This delightful comic redhead from theater, films and TV customarily steals scenes with a mere vacant look or simply by opening her mouth. With her patent quirky demeanor and trademark scratchy voice she is one of those gifted characters that defies description. Deborah Rush was born on April 13, 1954, in Chatham, New Jersey and developed an early interest in making people laugh as a child. Following high school she decided to pursue acting head first, apprenticing with the Playhouse of the Ridiculous comedy troupe for starters.
Deborah eventually headed for New York and made her Broadway debut in the Tony-winning musical "Dance with Me" (1975) which ran nearly a year. Later in the decade she appeared winningly in a number of New York Shakespeare productions for Joseph Papp including "The Misanthrope", "All's Well That Ends Well", and as Bianca to Meryl Streep's Katherine and Raul Julia's Petruchio in "The Taming of the Shrew". She also understudied Streep's Alice in Papp's "Alice in Concert" musical, based on the popular Lewis Carroll character.
Film and TV began coming her way in the late 70s, making her movie debut in a bit part in "Oliver's Story", the wan remake of the romantic tearjerker "Love Story". By her second film, however, she was starting to grab notice even in the smallest of contributions. Who can forget her hilarious scene as the cooey-voiced dental assistant with patient Dudley Moore in Blake Edwards' "10"? Elsewhere, Deborah's stage performances in "A Midsummer Night's Dream" (as Hermia), and in the Streep musical "Alice at the Palace" were engagingly recaptured on TV. Deborah remained strongly rooted in the theatre over the years. Other plays that captured her special brand of eccentrics included "Sister Mary Ignatius Explains It All for You", "Maybe I'm Doing It Wrong", "Lips Together, Teeth Apart" and "The Sisters Rosenzweig".
Sitcoms would have seemed a vital, natural direction for Deborah's brassy talents but, strangely, she seemed to avoid that type of work. In 1983 she returned to Broadway in 1983 and, for her portrayal of Brooke Ashton in the slapstick farce "Noises Off", captured a Tony nomination as well as a Drama Desk Award. She returned to Broadway a couple years later to co-star with Rosemary Harris and Campbell Scott in Noël Coward's "Hay Fever" (1985).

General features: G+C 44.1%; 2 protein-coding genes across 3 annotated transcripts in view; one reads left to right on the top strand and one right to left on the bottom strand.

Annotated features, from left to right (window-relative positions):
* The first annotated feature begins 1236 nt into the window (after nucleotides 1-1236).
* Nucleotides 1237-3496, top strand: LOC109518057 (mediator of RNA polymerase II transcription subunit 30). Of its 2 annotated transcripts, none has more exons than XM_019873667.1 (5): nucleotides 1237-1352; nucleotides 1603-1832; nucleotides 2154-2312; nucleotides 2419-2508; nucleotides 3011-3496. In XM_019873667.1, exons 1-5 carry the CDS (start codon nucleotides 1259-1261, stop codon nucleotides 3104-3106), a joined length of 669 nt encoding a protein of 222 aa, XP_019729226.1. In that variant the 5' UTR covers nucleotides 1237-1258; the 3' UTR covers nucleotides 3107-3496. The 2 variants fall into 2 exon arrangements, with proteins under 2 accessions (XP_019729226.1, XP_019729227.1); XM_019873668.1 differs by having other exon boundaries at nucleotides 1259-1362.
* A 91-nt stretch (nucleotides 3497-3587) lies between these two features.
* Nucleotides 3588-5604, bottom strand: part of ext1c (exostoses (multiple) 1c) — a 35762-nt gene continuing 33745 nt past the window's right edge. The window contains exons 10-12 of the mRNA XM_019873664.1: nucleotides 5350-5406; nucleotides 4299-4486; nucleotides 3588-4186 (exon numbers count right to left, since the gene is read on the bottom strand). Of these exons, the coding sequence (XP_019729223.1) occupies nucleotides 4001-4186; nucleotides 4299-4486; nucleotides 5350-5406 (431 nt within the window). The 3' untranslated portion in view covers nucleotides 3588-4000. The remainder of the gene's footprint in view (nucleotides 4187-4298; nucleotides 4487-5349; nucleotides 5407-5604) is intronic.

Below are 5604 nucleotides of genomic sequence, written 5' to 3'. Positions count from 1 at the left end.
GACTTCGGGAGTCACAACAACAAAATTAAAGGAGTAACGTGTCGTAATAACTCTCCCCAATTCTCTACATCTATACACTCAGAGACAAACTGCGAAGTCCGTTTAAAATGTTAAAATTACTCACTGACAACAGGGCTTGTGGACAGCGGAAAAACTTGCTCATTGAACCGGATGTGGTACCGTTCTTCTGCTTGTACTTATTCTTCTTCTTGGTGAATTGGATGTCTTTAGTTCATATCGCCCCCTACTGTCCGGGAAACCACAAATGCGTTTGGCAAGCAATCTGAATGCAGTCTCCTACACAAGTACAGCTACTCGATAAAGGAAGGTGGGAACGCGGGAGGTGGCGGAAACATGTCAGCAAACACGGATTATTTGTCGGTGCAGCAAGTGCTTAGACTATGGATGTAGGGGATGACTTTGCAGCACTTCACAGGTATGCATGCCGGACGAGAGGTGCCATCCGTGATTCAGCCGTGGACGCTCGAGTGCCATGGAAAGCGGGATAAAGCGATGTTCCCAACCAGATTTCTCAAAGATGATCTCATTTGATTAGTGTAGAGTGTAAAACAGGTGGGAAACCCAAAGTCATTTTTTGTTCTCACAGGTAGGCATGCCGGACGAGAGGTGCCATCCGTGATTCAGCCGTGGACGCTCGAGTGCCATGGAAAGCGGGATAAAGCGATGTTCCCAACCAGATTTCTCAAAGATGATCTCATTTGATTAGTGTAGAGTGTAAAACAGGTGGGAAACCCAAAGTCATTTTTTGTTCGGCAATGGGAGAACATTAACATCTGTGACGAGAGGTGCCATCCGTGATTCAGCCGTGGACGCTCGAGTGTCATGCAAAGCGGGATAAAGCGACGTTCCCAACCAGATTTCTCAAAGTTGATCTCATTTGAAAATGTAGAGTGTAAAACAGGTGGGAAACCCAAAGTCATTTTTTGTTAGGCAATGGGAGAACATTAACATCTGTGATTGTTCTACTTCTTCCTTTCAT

Character stardom proved elusive although Deborah provided amusing secondary finesse for a sprinkling of notable directors over the years including Woody Allen (twice), John Schlesinger, Sidney Lumet, and John G. Avildsen, Frank Perry and in a number of independent films. Still in all, she has that constant habit of grabbing attention wherever she works. On television, she played the recurring role of the Mayor's wife on the comedy series "Spin City" and had a regular part on the short-lived but critically-acclaimed series "Strangers with Candy". A prequel of sorts was made later with the feature film version of "Strangers with Candy". She has also had wonderfully off-kilter roles in "The Good Girl" with Jennifer Aniston, and the second "American Pie" sequel "American Wedding".
More recent sightings have included a Broadway return (after a two- decade absence) in the revival of "Absurd Person Singular" in 2005; the off-Broadway stage role of Henrietta Iscariot in "The Last Days of Judas Iscariot" opposite Sam Rockwell's title role; and standout supporting work in the dramatic film "Half Nelson" as Ryan Gosling's wacky mom.
Interestingly, the comic-edged Deborah has been married since 1985 to Chip Cronkite (né Walter Leland Cronkite III), son of the iconic news anchor, and is the mother of their two sons: Walter Cronkite IV and Peter.
Name: Deborah Rush
Known for: The Good Girl
BirthDay: 10, Apr ,1954